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Tue 16 Dec 2008 04:36 PM

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Malware infection rates in the Middle East among highest worldwide

The Middle East shows some of the highest rates of malware infection in the world says Microsoft

The Middle East is suffering from much higher rates of malware infection than other regions in the world, according to Microsoft.

Microsoft’s latest Security Intelligence Report, which covers the first half of this year, shows that countries in the region have infection rates between two to three times that of the global average.

The report features a number of countries in the region, including Bahrain, Egypt, Iraq, Saudi, Turkey, Jordan, Lebanon, Yemen, and the UAE in the worst 25 countries for malware infection as covered by the report.

Roger Halbheer, chief security advisor for Microsoft EMEA said that while there had been an improvement in some markets in the region, it was still a cause for concern. Referring to the UAE, which went from a rate of 18.3 infections per 1,000, down to 17.3, Halbheer said: “Worldwide it is one of the few countries where the infection rate came down, but it is still on a pretty high level, 90th out of 114 countries.”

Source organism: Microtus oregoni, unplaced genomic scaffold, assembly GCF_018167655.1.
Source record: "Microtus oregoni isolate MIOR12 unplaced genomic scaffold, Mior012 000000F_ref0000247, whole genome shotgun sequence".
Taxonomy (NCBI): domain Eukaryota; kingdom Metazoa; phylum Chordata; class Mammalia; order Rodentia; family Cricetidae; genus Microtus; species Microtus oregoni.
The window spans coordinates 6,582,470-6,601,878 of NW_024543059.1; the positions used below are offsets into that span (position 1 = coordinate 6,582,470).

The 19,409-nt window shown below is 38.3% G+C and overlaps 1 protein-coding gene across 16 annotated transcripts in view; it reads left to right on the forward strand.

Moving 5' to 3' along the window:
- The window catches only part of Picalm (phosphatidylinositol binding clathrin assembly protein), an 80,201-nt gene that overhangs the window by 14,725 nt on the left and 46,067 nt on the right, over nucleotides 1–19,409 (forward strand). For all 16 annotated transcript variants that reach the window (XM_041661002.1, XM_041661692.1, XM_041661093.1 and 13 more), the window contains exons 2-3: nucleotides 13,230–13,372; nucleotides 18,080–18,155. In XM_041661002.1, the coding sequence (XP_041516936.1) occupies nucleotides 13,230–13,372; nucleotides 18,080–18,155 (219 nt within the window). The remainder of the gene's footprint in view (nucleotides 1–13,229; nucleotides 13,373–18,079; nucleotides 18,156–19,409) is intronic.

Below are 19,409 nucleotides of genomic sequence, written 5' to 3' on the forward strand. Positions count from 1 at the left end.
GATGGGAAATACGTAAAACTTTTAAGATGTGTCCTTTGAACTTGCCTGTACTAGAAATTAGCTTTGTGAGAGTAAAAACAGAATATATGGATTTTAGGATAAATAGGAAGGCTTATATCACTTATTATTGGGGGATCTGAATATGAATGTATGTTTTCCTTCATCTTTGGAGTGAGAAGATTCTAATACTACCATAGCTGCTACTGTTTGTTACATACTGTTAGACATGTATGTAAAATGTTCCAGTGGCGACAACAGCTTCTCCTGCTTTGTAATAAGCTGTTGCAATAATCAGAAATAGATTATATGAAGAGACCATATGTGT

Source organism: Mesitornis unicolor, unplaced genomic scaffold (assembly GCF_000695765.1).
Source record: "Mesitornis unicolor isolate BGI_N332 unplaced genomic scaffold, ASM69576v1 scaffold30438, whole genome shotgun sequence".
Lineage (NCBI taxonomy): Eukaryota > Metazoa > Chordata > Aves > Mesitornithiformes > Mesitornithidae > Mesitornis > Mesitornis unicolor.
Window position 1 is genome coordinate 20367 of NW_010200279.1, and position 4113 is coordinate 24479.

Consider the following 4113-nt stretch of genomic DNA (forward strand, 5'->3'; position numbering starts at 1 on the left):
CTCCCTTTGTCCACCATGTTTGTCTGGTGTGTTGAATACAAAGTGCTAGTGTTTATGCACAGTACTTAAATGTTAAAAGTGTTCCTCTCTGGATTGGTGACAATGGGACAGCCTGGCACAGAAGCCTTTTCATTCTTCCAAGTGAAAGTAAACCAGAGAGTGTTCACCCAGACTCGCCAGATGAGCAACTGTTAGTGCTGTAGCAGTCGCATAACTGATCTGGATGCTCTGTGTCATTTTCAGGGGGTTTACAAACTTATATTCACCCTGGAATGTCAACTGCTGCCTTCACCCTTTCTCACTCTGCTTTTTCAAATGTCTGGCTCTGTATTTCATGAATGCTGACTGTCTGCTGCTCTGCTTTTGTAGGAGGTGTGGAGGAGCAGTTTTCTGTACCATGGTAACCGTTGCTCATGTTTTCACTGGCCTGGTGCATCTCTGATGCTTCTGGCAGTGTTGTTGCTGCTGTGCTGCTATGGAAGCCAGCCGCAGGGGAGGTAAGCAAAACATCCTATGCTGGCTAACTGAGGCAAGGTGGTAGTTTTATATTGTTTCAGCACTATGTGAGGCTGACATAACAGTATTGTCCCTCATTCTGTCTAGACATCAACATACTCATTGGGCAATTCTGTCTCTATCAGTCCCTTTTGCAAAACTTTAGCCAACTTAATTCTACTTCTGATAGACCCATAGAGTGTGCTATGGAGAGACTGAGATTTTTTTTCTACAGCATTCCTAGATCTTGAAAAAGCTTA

The Security Intelligence Report measures malware infection by recording the amount of times that malware is detected in every thousand uses of the Microsoft Malicious Software Removal Tool (MSRT), a free tool that is designed to remove the most common or damaging malware. The tool is run on average 400 million times per month, and collects non-personal data on infections.

The total amount of malware removed by the tool increased by 50% from the second half of 2007 to the first half of 2008.

Bahrain was the worst Middle East country in the report, second only to Afghanistan, with 29.2 infections per thousand, followed by Iraq with 23.6 and Egypt with 22.5.

The report also identifies some of the most common families of malware present in the GCC. Most common was Win32/Zlob, which is typically poses as a media codec that a user must download to watch video content downloaded or streamed from the Internet; the Win32/Taterf family of worms that spread via mapped drives to steal login ,and account details for popular online games; and Win32/RJump, which attempts to spread by copying itself to newly attached media, such as USB memory devices or network drives, and also contains backdoor functionality that allows an attacker unauthorized access to an affected computer.

Khalid Majid Lootah, regional technology officer for Microsoft Gulf said that report results were important in helping to drive local efforts to deal with malware.

“We have started to work with entities in the Gulf, including the Federal Government in the UAE and Q-CERT in Qatar, to take our programs across the Gulf to raise awareness in both governments and the public,” Lootah said.

The Microsoft report can can be downloaded here.

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